Romans chapter 4 establishes this man as the pattern of those who are justified by faith. "What then shall we say that Abraham our forefather discovered in this matter? If in fact, Abraham was justified by works, he had something to boast about, but not before God. What does the scripture say? 'Abraham believed God, and it was credited him as righteousness.'" So in Romans 4, Abraham is given as the paradigm example of the man who was justified by faith alone, apart from works, that's who this man is. And so we've already seen how Abel offered his offering by faith, and he was justified by faith, not by works. We've seen how Enoch was pleasing to God by faith, he also justified by faith in Jesus Christ, not by works. And Noah also by faith obeyed and built the ark to save his family, and he also, justified by faith, he became an heir of the righteousness that comes only by faith in Jesus Christ. Well, these were individuals who lived before the flood. But now as we come to Abraham, we come to a significant moment in redemptive history.

The call of Abraham is a key moment, a turning point, as it were, in the history of the human race. For Abraham is the father of the Jewish nation, and as Jesus said very plainly to the Samaritan woman at the well, "Salvation is of the Jews." Salvation comes from the Jews, and Romans 11 says that we Gentile believers in Jesus are like wild olive shoots who have been grafted into a cultivated (Jewish) olive tree. And so with the call of Abraham we have the beginning of the history of redemption through the Jewish nation. And he's going to be very significant to all Hebrew Christians, these are Jewish believers in Jesus Christ. And so the author, by spending so much time in Hebrews 11 looking at the faith of Abraham, is seeking to challenge and encourage the Jewish professors of faith in Christ to be steadfast and immovable in their walk with Jesus Christ, that they would give a good testimony in the midst of persecution and not give up. And so Abraham is going to be their example.

And so Abraham's faith had its origins in the sovereign call of God. Genesis chapter 12, verse 1-3: "The Lord had said to Abram, 'Leave your country, your people, and your father's household and go to the land I will show you. I will make you into a great nation and I will bless you. I will make your name great, and you will be a blessing. I will bless those who bless you, and whoever curses you, I will curse. And all peoples on earth will be blessed through you.'" So that's the call of Abram, a man who later became known as Abraham, that's how we know him, and refer to him still.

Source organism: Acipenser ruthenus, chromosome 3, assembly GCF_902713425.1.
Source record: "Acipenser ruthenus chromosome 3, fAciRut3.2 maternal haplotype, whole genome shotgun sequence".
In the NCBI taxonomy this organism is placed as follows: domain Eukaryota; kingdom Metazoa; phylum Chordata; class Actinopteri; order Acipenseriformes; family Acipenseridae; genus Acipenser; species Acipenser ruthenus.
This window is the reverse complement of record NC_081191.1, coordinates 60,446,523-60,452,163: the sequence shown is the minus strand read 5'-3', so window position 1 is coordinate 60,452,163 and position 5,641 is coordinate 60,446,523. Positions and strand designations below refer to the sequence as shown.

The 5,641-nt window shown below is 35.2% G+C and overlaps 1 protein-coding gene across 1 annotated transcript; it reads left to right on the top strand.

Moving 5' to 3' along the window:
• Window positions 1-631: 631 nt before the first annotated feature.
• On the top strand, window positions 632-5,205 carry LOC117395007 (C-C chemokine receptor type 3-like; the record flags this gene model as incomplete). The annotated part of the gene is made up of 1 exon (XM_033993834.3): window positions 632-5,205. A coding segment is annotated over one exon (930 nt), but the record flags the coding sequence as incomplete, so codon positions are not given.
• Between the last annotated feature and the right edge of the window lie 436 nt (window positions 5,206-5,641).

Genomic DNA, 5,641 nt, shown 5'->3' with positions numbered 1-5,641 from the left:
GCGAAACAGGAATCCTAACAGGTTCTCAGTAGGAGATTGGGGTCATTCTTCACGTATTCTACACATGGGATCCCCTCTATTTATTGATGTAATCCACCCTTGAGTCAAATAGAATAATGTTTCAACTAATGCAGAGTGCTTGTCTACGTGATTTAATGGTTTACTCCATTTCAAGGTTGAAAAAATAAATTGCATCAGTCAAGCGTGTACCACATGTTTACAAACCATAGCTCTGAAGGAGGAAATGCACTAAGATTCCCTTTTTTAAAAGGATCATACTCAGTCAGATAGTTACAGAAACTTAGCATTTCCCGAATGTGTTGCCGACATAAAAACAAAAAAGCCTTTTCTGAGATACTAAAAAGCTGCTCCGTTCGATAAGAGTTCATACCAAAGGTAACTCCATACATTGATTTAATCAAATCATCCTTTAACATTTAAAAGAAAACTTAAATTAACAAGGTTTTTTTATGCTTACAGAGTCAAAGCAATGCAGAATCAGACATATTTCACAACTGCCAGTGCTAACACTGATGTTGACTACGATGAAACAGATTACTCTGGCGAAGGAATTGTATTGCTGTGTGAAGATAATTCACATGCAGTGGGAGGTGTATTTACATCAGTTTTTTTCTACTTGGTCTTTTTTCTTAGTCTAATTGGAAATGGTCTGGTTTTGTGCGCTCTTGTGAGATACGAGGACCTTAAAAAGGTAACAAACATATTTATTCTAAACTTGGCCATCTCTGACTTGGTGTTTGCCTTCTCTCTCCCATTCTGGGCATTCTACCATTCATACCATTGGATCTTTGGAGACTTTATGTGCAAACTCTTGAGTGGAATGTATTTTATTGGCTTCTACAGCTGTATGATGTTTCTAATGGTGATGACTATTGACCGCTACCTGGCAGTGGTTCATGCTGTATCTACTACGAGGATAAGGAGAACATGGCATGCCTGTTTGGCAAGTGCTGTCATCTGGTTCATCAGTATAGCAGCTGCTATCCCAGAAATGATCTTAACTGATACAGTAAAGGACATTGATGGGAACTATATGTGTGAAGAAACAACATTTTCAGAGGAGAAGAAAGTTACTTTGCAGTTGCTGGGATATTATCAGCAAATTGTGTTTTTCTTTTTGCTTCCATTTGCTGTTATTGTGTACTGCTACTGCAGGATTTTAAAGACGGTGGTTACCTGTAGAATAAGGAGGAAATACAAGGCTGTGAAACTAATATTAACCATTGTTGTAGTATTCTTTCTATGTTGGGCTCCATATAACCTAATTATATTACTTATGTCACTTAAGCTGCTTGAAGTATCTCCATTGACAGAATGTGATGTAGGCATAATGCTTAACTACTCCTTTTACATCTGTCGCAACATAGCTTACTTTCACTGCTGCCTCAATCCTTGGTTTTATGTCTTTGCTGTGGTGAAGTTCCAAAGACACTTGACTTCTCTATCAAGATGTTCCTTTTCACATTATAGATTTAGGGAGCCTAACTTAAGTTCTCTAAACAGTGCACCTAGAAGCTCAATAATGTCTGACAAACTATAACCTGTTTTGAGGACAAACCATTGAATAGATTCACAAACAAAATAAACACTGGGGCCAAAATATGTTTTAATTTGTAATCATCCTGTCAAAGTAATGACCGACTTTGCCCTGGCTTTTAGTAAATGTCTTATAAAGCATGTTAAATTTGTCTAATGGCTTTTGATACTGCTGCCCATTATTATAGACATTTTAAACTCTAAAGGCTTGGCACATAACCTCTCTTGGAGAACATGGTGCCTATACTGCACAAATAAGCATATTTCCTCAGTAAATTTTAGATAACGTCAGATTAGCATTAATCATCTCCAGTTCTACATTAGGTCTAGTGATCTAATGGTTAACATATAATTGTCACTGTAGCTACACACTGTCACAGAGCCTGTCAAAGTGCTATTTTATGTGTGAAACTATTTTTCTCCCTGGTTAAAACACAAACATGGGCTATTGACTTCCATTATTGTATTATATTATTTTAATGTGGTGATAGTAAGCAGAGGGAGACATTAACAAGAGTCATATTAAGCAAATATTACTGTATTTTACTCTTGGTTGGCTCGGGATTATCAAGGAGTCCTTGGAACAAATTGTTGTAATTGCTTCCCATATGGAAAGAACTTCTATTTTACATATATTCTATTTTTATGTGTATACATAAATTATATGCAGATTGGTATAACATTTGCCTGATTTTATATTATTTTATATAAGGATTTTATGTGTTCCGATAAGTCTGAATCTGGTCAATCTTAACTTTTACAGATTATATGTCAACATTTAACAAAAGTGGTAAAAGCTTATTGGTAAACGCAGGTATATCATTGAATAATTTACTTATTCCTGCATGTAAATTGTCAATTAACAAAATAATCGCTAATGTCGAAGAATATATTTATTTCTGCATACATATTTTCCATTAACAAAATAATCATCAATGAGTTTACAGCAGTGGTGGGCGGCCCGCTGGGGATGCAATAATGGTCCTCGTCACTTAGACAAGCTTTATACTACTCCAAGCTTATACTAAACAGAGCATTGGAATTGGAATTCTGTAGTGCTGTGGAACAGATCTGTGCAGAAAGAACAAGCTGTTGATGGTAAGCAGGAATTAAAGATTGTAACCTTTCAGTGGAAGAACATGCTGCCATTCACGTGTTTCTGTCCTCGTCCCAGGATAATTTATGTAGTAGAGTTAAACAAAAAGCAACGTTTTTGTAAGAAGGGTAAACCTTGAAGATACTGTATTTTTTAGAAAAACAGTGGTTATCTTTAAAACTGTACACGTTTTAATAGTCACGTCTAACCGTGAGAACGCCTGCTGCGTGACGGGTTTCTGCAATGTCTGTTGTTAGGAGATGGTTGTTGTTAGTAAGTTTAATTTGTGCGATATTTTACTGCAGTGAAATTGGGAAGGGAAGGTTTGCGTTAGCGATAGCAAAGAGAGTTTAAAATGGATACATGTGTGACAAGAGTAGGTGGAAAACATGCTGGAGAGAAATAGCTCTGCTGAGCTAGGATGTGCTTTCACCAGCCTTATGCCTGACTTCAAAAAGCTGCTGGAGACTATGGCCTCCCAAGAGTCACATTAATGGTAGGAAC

There are difficulties with the timing of this call; it's hard to completely put it together. In Genesis 12, it says... It seems to be that it came after he had settled in Haran with his father, Terah, because at the end of Genesis 11, that's where they are. And so they're there in Haran, and Terah is still alive, etcetera. But then Stephen and his marvelous sermon in Acts chapter 7, said this: "The God of glory appeared to our father Abraham while he was still in Mesopotamia before he lived in Haran. 'Leave your country and your people,' God said, 'and go to the land I will show you.' So he left the land of the Chaldeans and settled in Haran. And after the death of his father God sent him to this land where you are now living." I think the best way to harmonize is that the original call had come in Ur of the Chaldees, but Abram had deferred obedience. He was waiting, it seems, for the death of his father. I'm not saying there was any wrongdoing in waiting; there may have been some disobedience in his part, or maybe not, we don't know. But the way you put it together is it seems that after his father died, then he obeyed this call to leave and to go into the Promised Land.

The Component Parts: A Command and a Promise

And the call comes in the form of a command and a variety of promises. The command is, "Leave your country, your people, your father's household, and go into the land that I will show you." So that's the command, and with it a variety of beautiful promises. Majestic promises. "I will make your name great, and you will be a blessing. I will bless those who bless you, and whoever curses you I will curse; and all peoples on earth will be blessed through you." So a combination of a command and promises.